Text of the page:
The First Pull

The Olympic lifts are difficult. I seriously debated ending this post right there. But instead, I figure I'll continue with a basic discussion on the first pull of the Olympic lifts. This topic has been touched on before by sources much more credible than myself, most notably Greg Everett's excellent (and free) article The Olympic Lift Starting Position. I strongly encourage you all to read that because it is excellent and covers more than I possibly could. And while you're at it, subscribe to the Performance Menu Journal - it's an excellent resource well worth every penny.

The first pull itself is not a "pull" per se, as the barbell's movement is initiated by the legs driving against the ground. We're using the hook grip, our hips are just above our knees, our back is straight, and our lats are tight. As the barbell is elevated off the floor, our weight will shift from the balls of our feet to our heels. We will drive our knees back, putting tension into the hamstrings - this tension is dependent on your flexibility as some people will feel less than others. A key point is that our hips and chest rise at the same rate, in unison. If our hips rise early, the weight will shift forward resulting in the bar swinging out. If our chest rises early, the bar will have to travel around our knees. Note the picture below:

Note how the knees travel back and the bar is almost pulled slightly toward the body as it rises. The torso position doesn't change at all until the scoop or transition. Once again, read Everett's article for more on this aspect of the lift. You can see the knees being driven back in the below video of Andrei Aramnau:

You can see how his knees are flaired in order for the barbell to have an uninhibited upwards path. You may also note how his weight is shifted to the outside of his feet. Don't fret on that as it's part of Aramnau's personal technique; it's far more important that you focus on driving the knees backwards. The completion of the first pull should result in a vertical shin position as demonstrated below:

Adrian Zielinski, 173 @ 94

Lu Xiaojun, 174 @ 77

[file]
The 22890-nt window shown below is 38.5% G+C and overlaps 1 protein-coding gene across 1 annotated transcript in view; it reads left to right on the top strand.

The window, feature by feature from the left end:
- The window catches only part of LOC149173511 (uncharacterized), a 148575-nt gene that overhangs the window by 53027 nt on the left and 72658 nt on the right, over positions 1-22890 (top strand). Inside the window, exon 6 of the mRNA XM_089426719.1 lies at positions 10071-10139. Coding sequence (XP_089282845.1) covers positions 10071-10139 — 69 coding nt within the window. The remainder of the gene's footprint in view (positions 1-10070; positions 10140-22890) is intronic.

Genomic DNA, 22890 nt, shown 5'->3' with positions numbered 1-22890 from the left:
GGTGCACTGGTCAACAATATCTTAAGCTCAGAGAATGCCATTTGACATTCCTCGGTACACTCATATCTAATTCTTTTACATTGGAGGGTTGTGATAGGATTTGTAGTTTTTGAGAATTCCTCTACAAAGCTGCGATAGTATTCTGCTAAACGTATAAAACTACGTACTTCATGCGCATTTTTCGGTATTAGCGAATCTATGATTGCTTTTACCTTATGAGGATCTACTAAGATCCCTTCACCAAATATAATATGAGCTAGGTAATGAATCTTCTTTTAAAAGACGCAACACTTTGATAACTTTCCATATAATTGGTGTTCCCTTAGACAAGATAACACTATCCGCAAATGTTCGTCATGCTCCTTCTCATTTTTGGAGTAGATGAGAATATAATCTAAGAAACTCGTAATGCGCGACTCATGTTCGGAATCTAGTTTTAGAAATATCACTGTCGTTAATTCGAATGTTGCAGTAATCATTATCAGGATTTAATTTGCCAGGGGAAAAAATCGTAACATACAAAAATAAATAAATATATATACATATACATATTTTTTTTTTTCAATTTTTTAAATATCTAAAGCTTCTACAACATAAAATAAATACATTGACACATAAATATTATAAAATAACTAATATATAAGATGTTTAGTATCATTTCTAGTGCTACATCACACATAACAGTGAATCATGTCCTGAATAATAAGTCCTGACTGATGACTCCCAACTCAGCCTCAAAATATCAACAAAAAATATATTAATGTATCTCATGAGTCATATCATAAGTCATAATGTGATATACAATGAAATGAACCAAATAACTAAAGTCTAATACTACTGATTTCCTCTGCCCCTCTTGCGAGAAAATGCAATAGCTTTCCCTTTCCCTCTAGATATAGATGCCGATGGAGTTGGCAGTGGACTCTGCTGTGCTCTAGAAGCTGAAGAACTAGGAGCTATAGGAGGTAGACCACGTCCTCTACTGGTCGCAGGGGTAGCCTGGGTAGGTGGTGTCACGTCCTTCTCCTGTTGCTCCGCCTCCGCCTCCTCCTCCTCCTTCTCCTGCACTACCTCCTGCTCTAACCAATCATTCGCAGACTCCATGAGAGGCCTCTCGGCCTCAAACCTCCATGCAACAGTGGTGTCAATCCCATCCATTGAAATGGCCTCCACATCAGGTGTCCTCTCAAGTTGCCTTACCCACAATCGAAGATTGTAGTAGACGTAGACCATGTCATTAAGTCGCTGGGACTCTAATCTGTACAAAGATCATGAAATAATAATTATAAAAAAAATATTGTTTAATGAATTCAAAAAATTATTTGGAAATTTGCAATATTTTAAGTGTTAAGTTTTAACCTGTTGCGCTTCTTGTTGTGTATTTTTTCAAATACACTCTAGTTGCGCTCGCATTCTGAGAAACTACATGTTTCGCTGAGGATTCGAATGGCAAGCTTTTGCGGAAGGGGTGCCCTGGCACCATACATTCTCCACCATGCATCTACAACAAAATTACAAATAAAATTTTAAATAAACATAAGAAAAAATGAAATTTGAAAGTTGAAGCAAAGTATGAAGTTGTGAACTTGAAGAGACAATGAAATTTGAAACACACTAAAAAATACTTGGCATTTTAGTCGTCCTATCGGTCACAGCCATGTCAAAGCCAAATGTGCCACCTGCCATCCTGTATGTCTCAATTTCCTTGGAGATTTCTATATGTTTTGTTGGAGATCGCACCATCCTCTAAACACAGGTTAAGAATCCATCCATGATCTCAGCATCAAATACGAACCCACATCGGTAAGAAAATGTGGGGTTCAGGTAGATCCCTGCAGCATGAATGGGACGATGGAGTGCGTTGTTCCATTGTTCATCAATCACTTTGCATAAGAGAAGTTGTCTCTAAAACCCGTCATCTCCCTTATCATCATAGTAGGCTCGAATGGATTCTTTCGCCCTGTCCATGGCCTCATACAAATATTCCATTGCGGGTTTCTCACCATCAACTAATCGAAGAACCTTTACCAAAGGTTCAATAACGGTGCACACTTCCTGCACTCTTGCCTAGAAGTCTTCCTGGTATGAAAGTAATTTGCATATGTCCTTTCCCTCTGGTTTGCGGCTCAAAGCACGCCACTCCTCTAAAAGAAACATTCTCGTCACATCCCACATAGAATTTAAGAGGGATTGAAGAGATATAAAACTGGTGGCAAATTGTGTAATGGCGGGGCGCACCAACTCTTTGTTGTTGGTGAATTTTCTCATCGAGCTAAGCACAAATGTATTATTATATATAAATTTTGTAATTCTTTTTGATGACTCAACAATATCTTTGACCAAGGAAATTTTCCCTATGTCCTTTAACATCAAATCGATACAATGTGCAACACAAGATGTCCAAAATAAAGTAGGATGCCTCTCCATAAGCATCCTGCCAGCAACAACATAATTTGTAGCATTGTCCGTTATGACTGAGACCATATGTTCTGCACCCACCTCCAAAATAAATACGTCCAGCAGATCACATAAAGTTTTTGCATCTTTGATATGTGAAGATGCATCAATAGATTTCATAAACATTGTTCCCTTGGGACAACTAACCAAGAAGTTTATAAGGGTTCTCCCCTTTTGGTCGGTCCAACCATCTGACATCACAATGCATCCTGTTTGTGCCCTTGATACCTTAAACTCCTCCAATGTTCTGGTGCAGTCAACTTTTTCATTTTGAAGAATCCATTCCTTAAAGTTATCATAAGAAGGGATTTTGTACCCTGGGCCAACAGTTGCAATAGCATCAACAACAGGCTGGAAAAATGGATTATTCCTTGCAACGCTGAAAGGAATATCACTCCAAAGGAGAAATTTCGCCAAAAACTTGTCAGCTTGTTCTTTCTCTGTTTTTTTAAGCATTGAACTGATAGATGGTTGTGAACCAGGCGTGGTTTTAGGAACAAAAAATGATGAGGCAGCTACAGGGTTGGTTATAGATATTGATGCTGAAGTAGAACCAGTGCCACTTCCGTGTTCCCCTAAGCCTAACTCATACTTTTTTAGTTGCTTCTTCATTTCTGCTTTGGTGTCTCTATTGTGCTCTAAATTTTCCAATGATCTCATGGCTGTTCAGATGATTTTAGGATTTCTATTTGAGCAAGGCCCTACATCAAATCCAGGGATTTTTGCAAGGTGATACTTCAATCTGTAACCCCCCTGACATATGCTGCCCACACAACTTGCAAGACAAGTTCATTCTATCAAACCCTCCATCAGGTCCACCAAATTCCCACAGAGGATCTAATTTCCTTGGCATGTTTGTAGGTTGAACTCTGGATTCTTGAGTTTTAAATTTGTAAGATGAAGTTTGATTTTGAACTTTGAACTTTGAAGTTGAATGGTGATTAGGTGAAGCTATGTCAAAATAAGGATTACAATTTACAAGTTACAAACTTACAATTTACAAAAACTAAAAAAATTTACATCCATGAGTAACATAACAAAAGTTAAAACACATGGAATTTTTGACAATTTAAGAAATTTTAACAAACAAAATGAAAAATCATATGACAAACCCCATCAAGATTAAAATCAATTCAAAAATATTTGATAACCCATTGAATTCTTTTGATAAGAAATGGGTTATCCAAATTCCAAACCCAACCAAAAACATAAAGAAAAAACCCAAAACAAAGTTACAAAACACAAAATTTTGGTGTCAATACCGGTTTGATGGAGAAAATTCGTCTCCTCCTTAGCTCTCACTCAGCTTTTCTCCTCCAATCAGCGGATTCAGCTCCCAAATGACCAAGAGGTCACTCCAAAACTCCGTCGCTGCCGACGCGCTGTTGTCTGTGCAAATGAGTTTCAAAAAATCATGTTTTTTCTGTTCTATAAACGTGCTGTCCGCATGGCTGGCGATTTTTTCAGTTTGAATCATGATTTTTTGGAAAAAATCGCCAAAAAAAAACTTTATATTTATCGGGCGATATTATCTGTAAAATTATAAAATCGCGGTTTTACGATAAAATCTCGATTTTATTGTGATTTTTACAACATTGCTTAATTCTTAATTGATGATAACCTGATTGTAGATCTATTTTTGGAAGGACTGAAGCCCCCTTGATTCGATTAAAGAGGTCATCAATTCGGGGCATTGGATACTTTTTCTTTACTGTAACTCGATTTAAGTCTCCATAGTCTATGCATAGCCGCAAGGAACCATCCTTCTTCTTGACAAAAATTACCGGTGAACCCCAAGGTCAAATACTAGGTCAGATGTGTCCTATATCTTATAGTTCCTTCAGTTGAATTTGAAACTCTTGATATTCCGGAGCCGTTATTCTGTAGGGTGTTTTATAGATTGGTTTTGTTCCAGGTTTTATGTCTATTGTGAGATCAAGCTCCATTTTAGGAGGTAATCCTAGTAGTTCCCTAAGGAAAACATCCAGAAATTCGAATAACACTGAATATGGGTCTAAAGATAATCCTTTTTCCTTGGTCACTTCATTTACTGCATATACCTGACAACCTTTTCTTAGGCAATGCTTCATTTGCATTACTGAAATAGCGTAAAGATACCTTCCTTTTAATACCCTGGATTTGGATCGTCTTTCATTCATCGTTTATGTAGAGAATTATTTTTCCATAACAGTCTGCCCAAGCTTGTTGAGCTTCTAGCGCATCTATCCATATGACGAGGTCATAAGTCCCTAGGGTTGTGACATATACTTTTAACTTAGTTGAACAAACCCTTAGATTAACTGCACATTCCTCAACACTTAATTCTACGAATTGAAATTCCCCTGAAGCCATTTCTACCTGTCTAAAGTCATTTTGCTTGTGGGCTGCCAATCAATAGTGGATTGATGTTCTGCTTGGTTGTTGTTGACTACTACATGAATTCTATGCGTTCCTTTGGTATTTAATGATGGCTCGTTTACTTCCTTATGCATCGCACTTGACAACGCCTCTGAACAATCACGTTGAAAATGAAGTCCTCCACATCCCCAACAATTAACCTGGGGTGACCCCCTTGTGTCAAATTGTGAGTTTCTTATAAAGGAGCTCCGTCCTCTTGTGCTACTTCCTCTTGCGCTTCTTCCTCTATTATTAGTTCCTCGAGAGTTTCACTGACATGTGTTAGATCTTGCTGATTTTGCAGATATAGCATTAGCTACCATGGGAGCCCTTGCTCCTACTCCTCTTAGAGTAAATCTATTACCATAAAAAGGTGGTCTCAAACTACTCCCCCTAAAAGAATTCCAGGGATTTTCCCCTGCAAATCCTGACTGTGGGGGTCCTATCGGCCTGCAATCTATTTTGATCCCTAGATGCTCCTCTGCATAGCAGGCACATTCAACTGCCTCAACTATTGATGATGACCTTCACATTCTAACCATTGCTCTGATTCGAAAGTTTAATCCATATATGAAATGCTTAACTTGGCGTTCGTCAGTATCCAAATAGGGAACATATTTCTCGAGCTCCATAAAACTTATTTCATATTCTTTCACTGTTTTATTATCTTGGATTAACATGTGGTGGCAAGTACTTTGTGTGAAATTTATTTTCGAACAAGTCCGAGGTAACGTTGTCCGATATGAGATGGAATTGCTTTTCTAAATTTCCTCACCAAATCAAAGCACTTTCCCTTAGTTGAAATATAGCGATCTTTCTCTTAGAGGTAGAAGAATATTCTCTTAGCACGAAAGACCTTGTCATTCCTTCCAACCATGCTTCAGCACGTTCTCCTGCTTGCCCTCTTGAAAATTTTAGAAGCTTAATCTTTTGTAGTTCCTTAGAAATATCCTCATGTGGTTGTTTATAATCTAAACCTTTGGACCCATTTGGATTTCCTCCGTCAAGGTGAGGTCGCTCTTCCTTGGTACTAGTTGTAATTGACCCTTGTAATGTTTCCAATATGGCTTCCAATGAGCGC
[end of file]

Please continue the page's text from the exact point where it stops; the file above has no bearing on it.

As you can see in both pictures, the torso inclination remains constant, the back rigid. The bar is close to the body, the shins are vertical, and the shoulders are still over the bar. This is all vital to ensuring an appropriate bar path. To see an more in-depth analysis of bar path trajectory, the below video from crackyflipside is excellent.

Many people wonder how fast the first pull should be. As Everett states in his article (which you should have read twice by now), "The sole purpose of the starting position (and first pull) is to allow an optimal second pull. The second pull of the snatch and clean is the source of the overwhelming majority of the upward acceleration of the barbell - it is the heart of the lift. The first pull serves only to optimize the second; the starting position serves to allow that second-pull-optimizing first pull." For this reason, speed is not necessarily the intended purpose. Too many beginners yank the barbell off the floor, pulling their bodies out of position and missing the lift or performing it in some disgusting fashion. Naturally, some might use this kind of evidence for rebuttal:

Let's get something straight: every lifter in that video has been lifting since they were children. Their technique is excellent because they have roughly 23,000 more total reps than any of us do. When first learning the lifts, however, positioning is paramount. Again, don't let your ego hinder your progress. As much as you may want to just throw a shitload of weight on, until proper technique is developed and ingrained, the bar should be lifted relatively slow and controlled. Once my lifters positioning is sound and their technique consistent, I tell them to move the bar "deliberately." I don't even say "fast" at that point because ensuring an appropriate bar path is still more important. True speed actually occurs from the power position, but that's an entirely different discussion.

As you can clearly see, I did not go into excessive depth on this topic because it's been tackled before, but hopefully the pictures, videos, and powerpoints have opened your eyes to the proper execution of the first pull. And seriously, if by the end of all of this, you haven't read Everett's aforementioned (free) article, then you suck. If you're interested in learning more about the Olympic lifts, my class is currently on Saturday afternoons. Feel free to email or leave comments with any questions as well. Lastly, I highly recommend Greg Everett's book Olympic Weightlifting: A Complete Guide for Athletes & Coaches. Buy it or I won't invite you to my birthday party.


  1. why have I never been invited to your birthday party?

  2. Because you stole my ice scraper.

    And it's been snowing in DC ever since.

  3. To be fair, it's been snowing down here too.